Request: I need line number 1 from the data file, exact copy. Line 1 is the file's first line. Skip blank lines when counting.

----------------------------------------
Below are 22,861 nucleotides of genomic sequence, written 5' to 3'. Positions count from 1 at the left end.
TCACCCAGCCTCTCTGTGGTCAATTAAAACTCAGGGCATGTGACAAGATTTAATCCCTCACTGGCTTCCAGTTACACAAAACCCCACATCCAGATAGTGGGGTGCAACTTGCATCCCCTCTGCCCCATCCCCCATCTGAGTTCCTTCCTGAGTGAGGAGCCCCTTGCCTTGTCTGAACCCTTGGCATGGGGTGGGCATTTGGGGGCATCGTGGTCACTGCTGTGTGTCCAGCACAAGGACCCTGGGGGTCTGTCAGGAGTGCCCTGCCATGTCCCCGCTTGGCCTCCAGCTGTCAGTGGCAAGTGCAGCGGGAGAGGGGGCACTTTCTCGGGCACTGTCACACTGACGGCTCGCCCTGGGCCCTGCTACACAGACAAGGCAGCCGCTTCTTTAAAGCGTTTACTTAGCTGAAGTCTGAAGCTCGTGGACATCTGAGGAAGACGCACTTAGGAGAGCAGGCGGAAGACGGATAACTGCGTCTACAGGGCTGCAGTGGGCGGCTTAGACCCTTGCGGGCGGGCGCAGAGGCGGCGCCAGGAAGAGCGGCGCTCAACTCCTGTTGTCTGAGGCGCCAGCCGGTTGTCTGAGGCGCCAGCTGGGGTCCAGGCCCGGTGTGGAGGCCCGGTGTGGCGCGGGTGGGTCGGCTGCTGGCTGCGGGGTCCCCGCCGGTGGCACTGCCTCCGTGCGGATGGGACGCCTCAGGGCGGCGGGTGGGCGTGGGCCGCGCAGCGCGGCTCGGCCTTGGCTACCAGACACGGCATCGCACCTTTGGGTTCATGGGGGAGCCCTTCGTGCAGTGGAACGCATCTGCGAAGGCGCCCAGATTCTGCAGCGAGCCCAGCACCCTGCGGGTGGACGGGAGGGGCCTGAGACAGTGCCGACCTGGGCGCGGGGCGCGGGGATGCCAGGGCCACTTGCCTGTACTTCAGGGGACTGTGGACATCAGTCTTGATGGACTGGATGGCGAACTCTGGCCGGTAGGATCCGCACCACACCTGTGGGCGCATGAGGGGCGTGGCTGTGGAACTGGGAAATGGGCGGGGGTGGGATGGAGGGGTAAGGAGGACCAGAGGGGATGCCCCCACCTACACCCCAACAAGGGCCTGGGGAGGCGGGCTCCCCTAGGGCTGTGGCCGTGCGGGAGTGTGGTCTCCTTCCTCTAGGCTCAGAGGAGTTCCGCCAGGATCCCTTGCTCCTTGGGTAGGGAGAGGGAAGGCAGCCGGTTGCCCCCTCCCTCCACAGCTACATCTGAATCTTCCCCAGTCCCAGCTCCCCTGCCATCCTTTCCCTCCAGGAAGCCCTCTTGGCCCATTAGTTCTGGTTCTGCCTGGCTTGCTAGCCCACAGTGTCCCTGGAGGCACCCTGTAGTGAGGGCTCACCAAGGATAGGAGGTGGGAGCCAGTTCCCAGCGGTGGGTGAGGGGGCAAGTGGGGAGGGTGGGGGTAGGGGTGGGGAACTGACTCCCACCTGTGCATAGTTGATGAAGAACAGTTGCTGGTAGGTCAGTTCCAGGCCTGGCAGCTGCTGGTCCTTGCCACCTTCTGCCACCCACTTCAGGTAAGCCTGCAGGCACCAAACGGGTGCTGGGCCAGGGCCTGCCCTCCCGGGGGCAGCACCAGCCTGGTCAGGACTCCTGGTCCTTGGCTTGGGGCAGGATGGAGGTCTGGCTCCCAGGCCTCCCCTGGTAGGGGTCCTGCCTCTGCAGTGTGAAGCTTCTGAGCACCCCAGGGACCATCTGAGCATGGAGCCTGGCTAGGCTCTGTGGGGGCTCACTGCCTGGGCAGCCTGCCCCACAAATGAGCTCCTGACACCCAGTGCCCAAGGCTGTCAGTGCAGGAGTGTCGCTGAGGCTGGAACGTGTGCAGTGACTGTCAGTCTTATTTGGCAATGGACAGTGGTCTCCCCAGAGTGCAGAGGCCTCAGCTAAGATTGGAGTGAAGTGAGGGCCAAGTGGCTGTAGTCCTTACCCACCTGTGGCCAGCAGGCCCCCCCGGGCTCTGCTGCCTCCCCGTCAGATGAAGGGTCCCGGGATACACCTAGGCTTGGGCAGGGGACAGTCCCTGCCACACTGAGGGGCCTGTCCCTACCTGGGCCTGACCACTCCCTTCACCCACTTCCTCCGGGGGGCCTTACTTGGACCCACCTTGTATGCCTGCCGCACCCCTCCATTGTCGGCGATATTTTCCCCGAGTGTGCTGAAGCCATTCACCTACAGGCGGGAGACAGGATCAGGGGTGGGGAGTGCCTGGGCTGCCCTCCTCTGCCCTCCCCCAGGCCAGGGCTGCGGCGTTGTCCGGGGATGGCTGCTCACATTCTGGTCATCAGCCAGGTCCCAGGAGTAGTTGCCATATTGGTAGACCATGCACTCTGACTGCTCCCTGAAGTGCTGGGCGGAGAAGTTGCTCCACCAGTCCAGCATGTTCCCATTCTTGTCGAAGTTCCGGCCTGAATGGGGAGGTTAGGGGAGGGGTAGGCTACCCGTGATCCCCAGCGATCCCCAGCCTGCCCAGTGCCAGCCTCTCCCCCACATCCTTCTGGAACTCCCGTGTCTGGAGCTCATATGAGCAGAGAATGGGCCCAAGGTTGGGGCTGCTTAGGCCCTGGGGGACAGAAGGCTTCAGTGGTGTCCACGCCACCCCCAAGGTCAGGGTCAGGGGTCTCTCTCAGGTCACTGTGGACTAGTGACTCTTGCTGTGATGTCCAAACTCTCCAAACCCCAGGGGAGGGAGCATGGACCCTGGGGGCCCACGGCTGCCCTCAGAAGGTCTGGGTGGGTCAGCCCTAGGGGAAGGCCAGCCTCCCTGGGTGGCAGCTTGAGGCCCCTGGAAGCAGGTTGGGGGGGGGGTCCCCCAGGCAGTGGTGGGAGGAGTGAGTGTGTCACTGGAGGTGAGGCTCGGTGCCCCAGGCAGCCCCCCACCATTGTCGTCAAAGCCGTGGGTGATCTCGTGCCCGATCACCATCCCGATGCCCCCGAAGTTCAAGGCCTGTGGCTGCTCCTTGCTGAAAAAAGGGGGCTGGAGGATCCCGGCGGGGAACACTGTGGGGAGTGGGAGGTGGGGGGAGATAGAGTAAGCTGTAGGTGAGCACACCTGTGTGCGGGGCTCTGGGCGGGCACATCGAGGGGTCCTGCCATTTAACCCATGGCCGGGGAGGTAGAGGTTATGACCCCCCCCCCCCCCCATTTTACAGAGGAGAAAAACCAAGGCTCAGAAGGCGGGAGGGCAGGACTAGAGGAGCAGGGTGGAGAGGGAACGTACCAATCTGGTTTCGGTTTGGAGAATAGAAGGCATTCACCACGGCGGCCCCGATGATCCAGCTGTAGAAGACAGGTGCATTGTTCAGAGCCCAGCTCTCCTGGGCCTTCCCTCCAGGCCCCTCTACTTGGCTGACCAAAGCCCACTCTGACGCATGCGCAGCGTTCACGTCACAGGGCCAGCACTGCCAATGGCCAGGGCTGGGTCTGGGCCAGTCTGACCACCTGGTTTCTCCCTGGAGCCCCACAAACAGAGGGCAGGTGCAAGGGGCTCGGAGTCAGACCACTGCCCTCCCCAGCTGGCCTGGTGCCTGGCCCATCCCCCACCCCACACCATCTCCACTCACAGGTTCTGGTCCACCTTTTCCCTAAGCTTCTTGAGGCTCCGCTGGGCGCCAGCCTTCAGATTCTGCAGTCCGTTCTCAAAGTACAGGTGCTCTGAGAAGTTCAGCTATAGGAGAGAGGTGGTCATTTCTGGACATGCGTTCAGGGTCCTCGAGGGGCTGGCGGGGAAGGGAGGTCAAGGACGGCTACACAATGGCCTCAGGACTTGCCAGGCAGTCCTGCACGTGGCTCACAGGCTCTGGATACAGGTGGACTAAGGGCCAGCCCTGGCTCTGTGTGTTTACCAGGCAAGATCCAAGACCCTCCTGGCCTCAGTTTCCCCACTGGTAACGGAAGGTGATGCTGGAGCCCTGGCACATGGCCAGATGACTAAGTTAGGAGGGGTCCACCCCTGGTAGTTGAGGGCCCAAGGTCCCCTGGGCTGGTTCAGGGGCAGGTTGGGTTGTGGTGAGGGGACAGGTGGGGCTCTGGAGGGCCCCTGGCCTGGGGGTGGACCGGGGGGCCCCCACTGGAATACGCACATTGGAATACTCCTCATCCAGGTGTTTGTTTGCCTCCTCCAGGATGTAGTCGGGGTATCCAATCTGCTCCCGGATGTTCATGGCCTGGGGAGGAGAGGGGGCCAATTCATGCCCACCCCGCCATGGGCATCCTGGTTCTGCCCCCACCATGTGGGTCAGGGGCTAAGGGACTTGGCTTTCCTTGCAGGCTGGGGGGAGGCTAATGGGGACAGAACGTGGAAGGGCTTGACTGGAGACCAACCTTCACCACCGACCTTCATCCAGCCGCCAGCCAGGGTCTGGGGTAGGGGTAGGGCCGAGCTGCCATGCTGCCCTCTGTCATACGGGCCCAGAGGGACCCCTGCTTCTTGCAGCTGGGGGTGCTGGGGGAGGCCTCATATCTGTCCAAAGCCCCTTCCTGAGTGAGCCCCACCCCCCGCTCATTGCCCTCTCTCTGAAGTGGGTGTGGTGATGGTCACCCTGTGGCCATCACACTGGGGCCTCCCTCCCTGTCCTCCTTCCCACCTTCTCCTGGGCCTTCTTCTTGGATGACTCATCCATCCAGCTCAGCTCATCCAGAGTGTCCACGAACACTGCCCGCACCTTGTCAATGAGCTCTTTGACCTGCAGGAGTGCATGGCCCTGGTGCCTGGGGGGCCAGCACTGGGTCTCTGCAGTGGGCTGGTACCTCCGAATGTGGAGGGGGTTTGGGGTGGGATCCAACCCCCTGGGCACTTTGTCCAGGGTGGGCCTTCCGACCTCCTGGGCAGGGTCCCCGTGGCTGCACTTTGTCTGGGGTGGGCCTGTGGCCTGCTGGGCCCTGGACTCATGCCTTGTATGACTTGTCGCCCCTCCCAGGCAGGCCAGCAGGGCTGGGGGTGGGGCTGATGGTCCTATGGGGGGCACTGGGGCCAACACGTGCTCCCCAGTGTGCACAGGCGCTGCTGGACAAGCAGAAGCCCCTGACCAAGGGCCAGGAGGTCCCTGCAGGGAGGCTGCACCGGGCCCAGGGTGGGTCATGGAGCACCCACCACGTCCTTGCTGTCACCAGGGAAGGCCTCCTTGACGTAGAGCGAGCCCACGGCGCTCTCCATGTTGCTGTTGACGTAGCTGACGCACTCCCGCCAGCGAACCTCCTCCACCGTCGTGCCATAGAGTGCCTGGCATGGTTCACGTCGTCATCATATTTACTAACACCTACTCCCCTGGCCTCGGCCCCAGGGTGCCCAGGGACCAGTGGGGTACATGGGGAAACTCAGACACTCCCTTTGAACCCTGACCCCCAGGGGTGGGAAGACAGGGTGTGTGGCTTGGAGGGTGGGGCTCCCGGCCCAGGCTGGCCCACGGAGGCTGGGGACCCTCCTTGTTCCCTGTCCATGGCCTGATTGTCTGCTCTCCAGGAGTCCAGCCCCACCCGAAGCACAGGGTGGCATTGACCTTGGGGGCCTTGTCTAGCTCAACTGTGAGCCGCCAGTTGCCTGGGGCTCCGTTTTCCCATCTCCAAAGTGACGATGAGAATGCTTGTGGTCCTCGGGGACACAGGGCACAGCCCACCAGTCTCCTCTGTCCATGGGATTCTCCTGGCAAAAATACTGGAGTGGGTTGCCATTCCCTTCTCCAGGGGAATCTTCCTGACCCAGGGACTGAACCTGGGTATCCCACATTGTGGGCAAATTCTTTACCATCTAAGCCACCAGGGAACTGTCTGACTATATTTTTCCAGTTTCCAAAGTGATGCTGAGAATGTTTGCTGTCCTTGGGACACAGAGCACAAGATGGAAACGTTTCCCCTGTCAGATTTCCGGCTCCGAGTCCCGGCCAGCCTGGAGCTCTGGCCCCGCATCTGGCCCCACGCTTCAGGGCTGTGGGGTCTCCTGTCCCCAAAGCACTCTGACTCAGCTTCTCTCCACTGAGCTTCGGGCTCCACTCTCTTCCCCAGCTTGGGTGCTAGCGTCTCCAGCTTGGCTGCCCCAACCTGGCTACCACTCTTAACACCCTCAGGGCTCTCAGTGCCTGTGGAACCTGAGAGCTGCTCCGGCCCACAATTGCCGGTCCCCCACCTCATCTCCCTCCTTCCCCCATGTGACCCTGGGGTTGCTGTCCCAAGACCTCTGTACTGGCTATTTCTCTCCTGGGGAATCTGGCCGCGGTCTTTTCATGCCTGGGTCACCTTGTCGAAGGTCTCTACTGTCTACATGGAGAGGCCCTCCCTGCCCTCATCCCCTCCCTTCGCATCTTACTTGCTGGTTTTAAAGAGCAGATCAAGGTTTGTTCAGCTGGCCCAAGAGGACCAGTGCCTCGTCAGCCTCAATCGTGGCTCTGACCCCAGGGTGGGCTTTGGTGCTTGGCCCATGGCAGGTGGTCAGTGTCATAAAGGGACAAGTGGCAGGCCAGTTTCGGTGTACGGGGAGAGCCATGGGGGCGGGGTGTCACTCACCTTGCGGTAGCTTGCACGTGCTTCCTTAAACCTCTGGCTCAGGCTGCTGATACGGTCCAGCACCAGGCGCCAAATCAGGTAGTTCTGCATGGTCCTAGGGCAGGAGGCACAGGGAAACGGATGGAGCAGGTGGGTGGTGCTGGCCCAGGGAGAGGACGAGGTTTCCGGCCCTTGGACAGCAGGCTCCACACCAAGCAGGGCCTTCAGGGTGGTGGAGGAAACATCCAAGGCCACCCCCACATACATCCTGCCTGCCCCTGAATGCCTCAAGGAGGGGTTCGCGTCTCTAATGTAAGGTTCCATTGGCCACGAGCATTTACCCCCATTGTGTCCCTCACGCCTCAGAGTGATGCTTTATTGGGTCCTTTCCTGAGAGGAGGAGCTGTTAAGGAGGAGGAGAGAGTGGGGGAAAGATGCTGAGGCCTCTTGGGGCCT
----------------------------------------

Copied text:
Below are 22,861 nucleotides of genomic sequence, written 5' to 3'. Positions count from 1 at the left end.